Take it away Sarah!
My story is a long one—but there are points along the way if you’ll stick with me. I am 50 years old and healthier than I have been since age 22. Here’s the scoop. I was a performance major in college, a singer who spent hours rehearsing in dance studios, having to dance and sing at the same time in full voice to play leads in musical theater—I invite you to try that 14-hour physical day if you don’t think it’s a workout. I was in great shape. And in those days, I ate ‘”clean” for the wrong reason---if you don’t fit into the cute little costume, you don’t get the part. (at least a fortunate side effect was good health) After college, I got married and kept it strong, being nationally certified to teach full-out jump-up-and-down aerobics back when we thought that was healthy. One day, God blessed me with a pregnancy. Then...after teaching 11 aerobic classes one week, I was strangely unable to get out of bed one day. With the pregnancy (and who knows what other reason), my digestive system went awry, and I spent those nine months trying to save the baby. He was a healthy boy (you’ll hear about him later), and I was an unhealthy post-pregnancy mom. I was never “right” again, and could never eat well without major nausea issues, anemia, some level of malnutrition. Though the docs said I would be unlikely to have another successful pregnancy, God blessed me again, boy number 2. When these boys were 10 and 7 years old, I was pretty fed up with bad health, and had visited many physicians, none of whom had good answers for me. (I will mention here that my husband is a physician, and I have great faith in the medical community, and have had access to some of the best along the way—no knocking docs here,I was just a tough case). Finally in 2001, a gastric surgeon at UVA suggested we take a drastic approach, as he felt the problem was with the way food moved through my intestine. Thus, I had what the general pubic regards as gastric bypass surgery—yes, the kind of surgery that you read about 300-400 pound folks having, but not for weight loss in my case, for re-routing my digestive system. I was indeed overweight, like 99% of our population, though we had trouble reasoning why, since I ate so little and was sick so much. However, apparently this surgery was truly it. In 2001, I got my life back. The surgery was a success—I was able to once again live like a “normal” person, to eat (with dietary restrictions and nutritional concerns due to my different anatomy) and have faith that food was not going to be my daily enemy. This was when I began coming back to life with a passion for nutrition like never before. I had no choice—I HAD to get enough protein in every day, I HAD to look at every calorie as fuel, I HAD to stay hydrated, but it became a positive challenge to do so, and I loved it, I have to say. I won’t lie, it made it a little easier that, say, ice cream actually makes me sick...but what a feeling of power to be able to choose something else and know it was good for me, AND also to know that, with my belief that “everything in moderation” can be viable, it IS okay to have 1 tablespoon of ice cream every so often. If all of America only ate 1 tablespoon of ice cream, guess what? Ice cream would still be delicious, we would still enjoy it and we could still be healthy. There’s the rub. We’re not eating 1 TBSP of ice cream... okay back to the story:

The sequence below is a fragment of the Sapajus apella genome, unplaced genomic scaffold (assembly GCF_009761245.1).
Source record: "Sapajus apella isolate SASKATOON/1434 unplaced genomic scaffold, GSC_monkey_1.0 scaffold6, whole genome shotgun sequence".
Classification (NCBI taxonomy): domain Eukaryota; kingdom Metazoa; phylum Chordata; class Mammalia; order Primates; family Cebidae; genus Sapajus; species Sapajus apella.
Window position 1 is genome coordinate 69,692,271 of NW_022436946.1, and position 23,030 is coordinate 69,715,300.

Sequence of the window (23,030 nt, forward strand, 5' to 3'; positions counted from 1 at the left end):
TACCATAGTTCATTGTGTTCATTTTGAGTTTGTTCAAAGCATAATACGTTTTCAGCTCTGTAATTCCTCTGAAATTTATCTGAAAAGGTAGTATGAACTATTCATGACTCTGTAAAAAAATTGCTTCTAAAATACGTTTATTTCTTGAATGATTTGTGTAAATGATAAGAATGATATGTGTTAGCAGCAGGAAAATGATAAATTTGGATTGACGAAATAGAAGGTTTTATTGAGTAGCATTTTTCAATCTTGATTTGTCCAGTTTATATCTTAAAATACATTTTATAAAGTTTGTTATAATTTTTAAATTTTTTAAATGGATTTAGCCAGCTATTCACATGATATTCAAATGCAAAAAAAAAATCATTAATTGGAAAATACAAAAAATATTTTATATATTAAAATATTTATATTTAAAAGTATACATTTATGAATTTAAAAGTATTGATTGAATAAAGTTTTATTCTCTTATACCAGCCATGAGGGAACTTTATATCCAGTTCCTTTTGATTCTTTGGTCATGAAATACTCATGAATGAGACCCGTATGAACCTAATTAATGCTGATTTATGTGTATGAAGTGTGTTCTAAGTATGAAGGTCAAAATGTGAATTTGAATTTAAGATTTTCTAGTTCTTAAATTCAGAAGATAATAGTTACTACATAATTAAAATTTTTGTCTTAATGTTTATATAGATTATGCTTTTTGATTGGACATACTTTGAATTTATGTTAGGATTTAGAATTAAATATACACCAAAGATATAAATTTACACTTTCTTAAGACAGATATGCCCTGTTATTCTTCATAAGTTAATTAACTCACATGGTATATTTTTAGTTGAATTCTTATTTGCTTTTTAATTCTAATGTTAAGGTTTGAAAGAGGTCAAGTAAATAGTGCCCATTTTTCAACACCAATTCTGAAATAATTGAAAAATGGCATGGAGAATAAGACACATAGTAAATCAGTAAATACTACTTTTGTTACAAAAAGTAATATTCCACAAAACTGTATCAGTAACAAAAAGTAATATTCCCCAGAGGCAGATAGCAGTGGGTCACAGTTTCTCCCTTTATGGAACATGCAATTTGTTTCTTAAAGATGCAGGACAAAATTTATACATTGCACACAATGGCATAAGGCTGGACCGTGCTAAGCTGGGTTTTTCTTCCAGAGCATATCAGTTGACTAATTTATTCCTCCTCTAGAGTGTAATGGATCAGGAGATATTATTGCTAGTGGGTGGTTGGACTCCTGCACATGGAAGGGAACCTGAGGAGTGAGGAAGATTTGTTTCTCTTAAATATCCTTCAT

About 5 years after my surgery, I was ready for the next phase, to get back to that feeling of physical strength that at that point seemed so far away in the past. I know five years seems like a long time, but I am honest in saying it took me a while to get over “losing” 10 years of my life to feeling crappy 24/7. Not that I never exercised, but I never seemed to gain anything from it other than the natural feel-good pheromones that are nice, but nothing permanent. A couple of friends who were already way ahead in the strength game (you may know them...) encouraged me to challenge myself to a 6-week boot camp they would put me through. They about killed me, and I smiled all the way through gritted teeth. I told them every day, “I will never be your fittest, strongest candidate, but I WILL NOT GIVE UP.” I distinctly remember one day, running on the treadmill with Trainer Man (our beloved Johnny BadAss) standing over me, dialing up the speed. I kept saying, “I’m gonna fall! I’m gonna fall!” and he just smiled at me, turned it up higher and said, “and the ground is right there under you, and you’ll get back up”—and I didn’t fall. On my last day, when he made me bearcrawl around the track field for an hour in the rain, I knew it was only the beginning.
From there, I started taking yoga classes, thinking my dance background would play in and help with some toning. Little did I know where that road would take me. The type of yoga I practice (and now teach) is based on 3 major principles: strength, balance and flexibility, along with proper spinal alignment. I have certainly spent my time lifting weights, but never have I felt so challenged as to lift my own body weight (I am not a teeny tiny yoga chick) and hold it in any number of strengthening poses—somehow to me, this was more real than lifting a barbell. I think this is something every person has to define for himself—how most effectively one can do “weight work”, and my best recommendation would be to try some different things and find what YOU find is your most intriguing challenge that you can keep mounting. When you get to that point of feeling not just “okay, I did my reps/laps/push-ups for today , so I’m done”, but rather, “Yeah, I killed that! What can I do tomorrow??!!”, THAT’s when you’ve found the workout that you’re gonna keep doing and LOVING. So, long story short on the yoga thing, my quads, my abs, my arms, my upper back, my core front and back (and it IS front AND back people, not just abs!) are stronger than they have ever been in my life. I will likely never have the strength that your favorite trainer has—she’s a beast!! BUT, I will brag that I continue to amaze my own boys (now very large and strong 21 and 24 years old men) with what I can do though they are almost a foot taller than I am. What 50-year-old mom doesn’t love THAT??? And who knew that even with the the old lady arm flab, I actually have a visible bicep!! I will say that even since the old aerobic days, I still also believe in strong cardio work. My settled-in program consists of a few days a week alternating a 5k fast walk/jog and a certain set up steps that I like to lap to total just under 3,000 steps per 45-min workout. Okay, now, I have to throw this in here just for good measure, and yes, to brag...whenever I run into a friend I haven’t seen for a few months, they undoubtedly say, “OMG, what are you doing with yourself, you look like a million bucks and you are glowing!” No lie, I hear it all the time, and while that is NOT my purpose here, ain’t gonna lie, it’s nice to hear----but better to FEEL!!